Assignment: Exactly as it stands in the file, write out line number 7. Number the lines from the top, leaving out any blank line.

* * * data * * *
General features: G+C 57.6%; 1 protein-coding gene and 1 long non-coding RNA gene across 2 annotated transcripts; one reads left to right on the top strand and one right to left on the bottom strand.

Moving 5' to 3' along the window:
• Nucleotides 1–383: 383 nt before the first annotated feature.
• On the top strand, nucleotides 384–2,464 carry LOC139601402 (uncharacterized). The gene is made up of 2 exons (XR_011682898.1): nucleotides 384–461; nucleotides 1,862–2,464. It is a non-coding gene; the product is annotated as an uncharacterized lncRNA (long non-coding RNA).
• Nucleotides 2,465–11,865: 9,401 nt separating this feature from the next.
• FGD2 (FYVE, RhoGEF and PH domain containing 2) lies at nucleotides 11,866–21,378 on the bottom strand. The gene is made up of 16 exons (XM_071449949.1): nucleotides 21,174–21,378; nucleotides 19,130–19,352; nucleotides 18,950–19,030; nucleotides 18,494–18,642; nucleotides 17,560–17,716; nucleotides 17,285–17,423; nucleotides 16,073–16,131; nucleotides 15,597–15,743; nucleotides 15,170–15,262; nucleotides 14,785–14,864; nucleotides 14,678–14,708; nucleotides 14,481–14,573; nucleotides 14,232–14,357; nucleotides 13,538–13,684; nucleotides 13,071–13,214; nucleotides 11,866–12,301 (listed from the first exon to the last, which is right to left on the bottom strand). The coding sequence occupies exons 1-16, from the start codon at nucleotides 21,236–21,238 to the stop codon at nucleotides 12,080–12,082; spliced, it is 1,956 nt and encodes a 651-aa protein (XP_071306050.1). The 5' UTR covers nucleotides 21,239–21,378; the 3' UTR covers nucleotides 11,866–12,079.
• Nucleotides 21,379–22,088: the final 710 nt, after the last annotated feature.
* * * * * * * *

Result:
• Nucleotides 21,379–22,088: the final 710 nt, after the last annotated feature.